Defend Those You Love
One of my best friends growing up was an uncle on my dad’s side. He’s a former gang member and always had trouble finding work for various reasons. But regardless, he was and still is one of the best men I’ve known.
One Halloween, he and my aunt took my brother and me trick-or-treating, and he overheard two much older teenagers discussing their plans to mug my brother and me to steal our masks. This led him to make some well-controlled threats toward those teenagers, which I’m assuming they remember to this day. There were many cases such as this, when he got me out of a tight spot.
He was very direct when it came to defending our family and he never seemed to have an ounce of fear when doing so.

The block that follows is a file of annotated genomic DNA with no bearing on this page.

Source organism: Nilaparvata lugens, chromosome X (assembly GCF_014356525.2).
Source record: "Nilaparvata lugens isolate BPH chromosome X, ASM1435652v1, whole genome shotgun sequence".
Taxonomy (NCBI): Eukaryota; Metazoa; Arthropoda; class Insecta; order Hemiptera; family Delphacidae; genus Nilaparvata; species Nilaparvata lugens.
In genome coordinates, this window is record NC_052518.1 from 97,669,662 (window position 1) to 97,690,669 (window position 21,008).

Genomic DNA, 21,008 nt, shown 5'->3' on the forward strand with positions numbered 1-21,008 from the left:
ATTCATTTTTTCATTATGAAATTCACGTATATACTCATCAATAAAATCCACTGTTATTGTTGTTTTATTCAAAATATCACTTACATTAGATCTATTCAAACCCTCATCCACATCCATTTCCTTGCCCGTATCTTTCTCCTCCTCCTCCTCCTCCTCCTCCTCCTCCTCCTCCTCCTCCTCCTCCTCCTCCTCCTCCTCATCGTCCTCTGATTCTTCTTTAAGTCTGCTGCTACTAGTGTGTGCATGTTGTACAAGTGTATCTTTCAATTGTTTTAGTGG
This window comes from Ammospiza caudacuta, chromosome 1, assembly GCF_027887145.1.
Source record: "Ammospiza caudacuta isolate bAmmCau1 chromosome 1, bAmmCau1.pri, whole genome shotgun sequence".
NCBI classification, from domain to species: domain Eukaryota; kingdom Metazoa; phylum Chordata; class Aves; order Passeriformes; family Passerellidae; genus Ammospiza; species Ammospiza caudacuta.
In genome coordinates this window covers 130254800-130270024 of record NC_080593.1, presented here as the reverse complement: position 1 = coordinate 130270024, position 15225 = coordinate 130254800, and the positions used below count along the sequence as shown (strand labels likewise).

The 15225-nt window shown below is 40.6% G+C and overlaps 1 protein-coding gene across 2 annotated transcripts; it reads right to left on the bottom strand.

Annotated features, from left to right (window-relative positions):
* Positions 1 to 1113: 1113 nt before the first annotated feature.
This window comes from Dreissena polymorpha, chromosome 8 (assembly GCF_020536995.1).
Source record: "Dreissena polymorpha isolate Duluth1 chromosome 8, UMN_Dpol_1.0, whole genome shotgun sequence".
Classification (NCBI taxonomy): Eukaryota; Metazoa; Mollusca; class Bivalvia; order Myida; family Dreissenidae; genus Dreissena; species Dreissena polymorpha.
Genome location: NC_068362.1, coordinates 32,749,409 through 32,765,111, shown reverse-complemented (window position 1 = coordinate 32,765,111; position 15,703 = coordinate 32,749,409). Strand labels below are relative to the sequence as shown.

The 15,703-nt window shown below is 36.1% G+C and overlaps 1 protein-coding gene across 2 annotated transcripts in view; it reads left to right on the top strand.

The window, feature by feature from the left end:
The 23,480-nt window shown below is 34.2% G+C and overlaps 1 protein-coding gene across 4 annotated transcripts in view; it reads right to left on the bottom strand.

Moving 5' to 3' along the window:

Growing up, I never felt I had to worry about thugs or threats from other kids, mainly because I knew my uncle had my back. There was a great sense of security in that; I also felt I should make an effort to not start any trouble, to keep the poor guy out of prison. My aunt commented once that with him around, she never felt the need to worry.
Aside from that great ability to bring a feeling of security to those you care for, he also taught me that it’s important to spend time with those you care for. Security isn’t just about physical safety, after all, and he showed me this. If I was ever having difficulties at home, with a single call, he’d drop everything and drive an hour or more to pick me up. We’d often spend summer nights fishing at the beach, and stay ‘til the early morning. Some of my best memories as a kid were joking with him and telling stories.
It’s experiences like these—the small things—that really matter in life.
Joshua Philipp is a senior investigative reporter at The Epoch Times.